Essex and Essex Jct. are leaving a combined $1.4 million on the table each year it remains without a local option tax. That’s according to a new report from the village capital committee, which has asked local elected officials to consider using the one percent tax to increase funding for the municipalities’ costliest infrastructure projects.
“We feel it’s time that our community reevaluate,” said village president and capital committee chairman Andrew Brown.
Local option taxes, or LOTs, help municipalities raise money without directly bumping property taxes by levying a percentage tax on three types of transactions: general sales, rooms and meals, and alcoholic beverages.
Sixteen Vermont municipalities currently levy the one percent sales taxes, including Colchester, Williston and Winooski. Supporters of the move here say that’s all the more reason Essex needs one: Local residents who shop in nearby towns are funding major projects there without reaping the same benefits in their own community.
The committee now plans to share its report with the trustees within the next couple months before bringing the topic to a future joint meeting. If officials agree to pursue a LOT, they will still need to make some decisions, starting with timing.
The joint boards expect to spend much time and energy over the next year discussing a potential merger, with a hopeful vote date of November 2020. So Brown expects officials will need to determine whether it makes sense to tackle the LOT topic before or after a merger vote.
“We don’t want to overwhelm the community,” Brown said. “We don’t want to have there be too much at one time.”
They will also need to figure out how much money each municipality is due. That’s because when businesses report their sales to the Vt. Department of Taxes, they self-identify their location, Brown said. With all of Essex identified under the postal zip code for Essex Jct., the “overwhelming majority” of businesses show they are in the village, Brown said.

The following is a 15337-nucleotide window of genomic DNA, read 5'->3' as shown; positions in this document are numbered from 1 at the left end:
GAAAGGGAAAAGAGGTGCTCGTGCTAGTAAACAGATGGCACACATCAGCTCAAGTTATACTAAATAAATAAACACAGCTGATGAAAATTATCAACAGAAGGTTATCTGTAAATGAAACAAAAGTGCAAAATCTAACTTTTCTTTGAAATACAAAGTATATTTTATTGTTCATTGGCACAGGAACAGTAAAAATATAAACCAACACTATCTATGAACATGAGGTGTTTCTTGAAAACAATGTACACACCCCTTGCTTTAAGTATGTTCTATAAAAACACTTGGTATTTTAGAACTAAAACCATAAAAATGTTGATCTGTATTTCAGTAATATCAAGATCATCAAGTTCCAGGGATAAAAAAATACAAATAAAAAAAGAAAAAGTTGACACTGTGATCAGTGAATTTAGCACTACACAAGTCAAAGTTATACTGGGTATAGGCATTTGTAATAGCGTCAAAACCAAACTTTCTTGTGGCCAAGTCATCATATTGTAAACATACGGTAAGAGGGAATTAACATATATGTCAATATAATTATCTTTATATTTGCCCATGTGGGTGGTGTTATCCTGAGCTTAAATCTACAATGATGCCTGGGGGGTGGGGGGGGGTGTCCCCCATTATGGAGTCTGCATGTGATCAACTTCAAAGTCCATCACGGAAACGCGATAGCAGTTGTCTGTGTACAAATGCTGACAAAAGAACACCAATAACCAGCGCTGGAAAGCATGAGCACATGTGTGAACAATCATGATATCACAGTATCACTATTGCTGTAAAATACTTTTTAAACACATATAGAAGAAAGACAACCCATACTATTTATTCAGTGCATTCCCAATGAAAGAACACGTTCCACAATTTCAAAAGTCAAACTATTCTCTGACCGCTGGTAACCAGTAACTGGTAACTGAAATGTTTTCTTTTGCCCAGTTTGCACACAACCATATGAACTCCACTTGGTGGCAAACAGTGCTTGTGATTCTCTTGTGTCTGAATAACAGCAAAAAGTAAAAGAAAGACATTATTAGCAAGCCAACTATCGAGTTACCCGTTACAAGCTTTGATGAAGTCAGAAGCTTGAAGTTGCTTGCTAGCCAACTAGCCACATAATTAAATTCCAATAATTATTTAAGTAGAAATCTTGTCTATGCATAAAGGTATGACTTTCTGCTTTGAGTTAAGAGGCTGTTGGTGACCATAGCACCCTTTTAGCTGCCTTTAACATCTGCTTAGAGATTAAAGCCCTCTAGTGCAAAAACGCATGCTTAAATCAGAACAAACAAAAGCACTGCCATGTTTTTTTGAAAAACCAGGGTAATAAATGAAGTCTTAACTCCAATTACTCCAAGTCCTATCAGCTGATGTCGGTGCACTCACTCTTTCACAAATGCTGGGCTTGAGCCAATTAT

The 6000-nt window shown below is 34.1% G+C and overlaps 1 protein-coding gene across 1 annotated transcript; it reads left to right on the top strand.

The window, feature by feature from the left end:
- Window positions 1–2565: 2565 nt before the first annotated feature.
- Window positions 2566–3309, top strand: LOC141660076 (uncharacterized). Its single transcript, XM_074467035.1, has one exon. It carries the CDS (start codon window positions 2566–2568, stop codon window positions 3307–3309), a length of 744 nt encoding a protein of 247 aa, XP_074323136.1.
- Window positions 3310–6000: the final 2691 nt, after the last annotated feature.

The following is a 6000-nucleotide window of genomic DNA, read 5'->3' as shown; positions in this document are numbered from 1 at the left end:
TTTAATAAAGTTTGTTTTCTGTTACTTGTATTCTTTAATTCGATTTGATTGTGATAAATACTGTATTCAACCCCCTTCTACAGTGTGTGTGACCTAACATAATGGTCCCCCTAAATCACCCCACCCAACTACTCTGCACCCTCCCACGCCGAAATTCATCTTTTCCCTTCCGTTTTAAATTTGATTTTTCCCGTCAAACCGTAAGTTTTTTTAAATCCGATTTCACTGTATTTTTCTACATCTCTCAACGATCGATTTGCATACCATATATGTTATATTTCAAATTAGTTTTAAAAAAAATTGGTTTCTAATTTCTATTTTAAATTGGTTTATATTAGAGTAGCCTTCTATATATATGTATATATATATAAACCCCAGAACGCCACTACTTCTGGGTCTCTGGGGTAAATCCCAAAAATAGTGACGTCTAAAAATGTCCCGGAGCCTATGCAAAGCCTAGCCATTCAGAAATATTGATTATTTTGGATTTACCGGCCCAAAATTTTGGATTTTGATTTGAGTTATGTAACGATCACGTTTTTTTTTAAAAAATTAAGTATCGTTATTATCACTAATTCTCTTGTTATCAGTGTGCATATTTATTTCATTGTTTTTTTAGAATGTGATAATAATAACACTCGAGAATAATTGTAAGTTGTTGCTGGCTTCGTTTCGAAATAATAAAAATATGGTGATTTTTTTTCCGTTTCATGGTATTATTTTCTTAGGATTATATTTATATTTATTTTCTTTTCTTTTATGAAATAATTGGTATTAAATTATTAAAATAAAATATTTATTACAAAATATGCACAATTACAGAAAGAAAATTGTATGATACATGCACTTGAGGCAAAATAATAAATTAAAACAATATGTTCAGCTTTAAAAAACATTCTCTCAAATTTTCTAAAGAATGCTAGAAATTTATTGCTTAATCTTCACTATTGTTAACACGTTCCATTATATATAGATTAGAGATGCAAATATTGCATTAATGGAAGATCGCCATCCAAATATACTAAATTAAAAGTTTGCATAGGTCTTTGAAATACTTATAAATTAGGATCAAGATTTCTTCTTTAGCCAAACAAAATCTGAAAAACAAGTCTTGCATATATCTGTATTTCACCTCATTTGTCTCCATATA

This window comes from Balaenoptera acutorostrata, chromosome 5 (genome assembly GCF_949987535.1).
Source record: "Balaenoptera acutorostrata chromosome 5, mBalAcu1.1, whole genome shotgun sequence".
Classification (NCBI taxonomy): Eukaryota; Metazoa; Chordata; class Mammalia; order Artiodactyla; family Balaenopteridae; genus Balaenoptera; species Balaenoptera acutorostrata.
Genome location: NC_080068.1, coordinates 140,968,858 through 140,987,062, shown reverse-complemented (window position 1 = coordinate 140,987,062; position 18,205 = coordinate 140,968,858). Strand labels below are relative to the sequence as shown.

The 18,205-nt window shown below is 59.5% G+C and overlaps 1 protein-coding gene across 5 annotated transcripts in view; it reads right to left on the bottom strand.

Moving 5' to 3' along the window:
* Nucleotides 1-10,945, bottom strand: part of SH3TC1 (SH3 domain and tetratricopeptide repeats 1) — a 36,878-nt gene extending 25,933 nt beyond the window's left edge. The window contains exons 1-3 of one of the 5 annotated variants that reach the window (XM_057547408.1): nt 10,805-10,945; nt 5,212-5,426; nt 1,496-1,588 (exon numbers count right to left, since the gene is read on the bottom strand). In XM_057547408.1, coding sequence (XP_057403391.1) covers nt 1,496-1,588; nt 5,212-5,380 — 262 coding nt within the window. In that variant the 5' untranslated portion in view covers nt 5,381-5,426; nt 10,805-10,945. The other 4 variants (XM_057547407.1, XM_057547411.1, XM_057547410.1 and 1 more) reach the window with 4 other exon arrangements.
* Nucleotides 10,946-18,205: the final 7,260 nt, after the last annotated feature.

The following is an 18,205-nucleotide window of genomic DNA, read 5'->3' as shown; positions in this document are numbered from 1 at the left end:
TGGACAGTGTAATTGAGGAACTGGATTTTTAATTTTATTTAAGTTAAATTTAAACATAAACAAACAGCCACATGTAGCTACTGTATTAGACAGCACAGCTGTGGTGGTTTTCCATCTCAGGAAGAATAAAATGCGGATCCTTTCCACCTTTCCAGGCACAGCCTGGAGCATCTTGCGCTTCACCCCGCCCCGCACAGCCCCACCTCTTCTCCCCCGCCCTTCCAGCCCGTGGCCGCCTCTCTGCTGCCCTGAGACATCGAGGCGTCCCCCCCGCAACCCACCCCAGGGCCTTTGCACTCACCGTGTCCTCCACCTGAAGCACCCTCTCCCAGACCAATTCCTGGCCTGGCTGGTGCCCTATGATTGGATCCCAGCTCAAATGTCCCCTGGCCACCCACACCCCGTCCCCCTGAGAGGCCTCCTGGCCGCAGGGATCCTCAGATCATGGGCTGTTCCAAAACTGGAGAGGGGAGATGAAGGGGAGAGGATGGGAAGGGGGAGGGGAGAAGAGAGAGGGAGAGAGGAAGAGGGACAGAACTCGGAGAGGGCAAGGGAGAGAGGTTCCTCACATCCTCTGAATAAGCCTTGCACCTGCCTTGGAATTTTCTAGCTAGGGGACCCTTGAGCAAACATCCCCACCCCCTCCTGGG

“Realistically we know that what’s being reported isn’t what’s accurate,” he said. “So we need to make sure the distribution between the town and village makes sense.”
Then there’s the question of what to do with the money. Seventy percent of the revenue stays with the municipality while 30 percent goes to the state, which uses the money to cover the administrative costs of the program and to reimburse municipalities for state-owned buildings within their boundaries.
Municipalities can individually decide how to spend their share, and local communities have done so in a variety of ways. Colchester, for example, recently proposed spending millions out of its LOT fund to help pay for a new sewer line along Malletts Bay (the measure eventually failed at the polls). South Burlington, meanwhile, uses its $3.5 million in yearly LOT revenue to tamp down the tax rate and pay off its police station bond, according to VtDigger.
Members of the village capital committee recommend any money raised from the LOT be funneled into the capital budget. Last year, the village doubled the yearly percentage increase paid into that fund at the committee’s urging, fearful that the village’s infrastructure needs will soon outpace its ability to pay for them. Funds from a LOT would further sway that balance in the right direction, Brown said.
There will likely be some debate over the move, especially among businesses, which are forced to pay additional taxes under a LOT by either eating the difference or passing the cost down to their customers. And residents have already shot down a previous proposal in 2009 that would have placed a town-wide 1 percent tax on local sales. Officials said it would have raised about $850,000 annually, but media reports noted IBM officials claimed the tax would have affected the facility’s ability to stay competitive.
Still, Brown believes there’s an appetite to spend more money on infrastructure projects, pointing to a resident’s request passed on Town Meeting Day that added $100,000 into the town budget to pave more roads. The measured passed after a floor vote.
“We know there’s more work that needs to be done,” Brown said.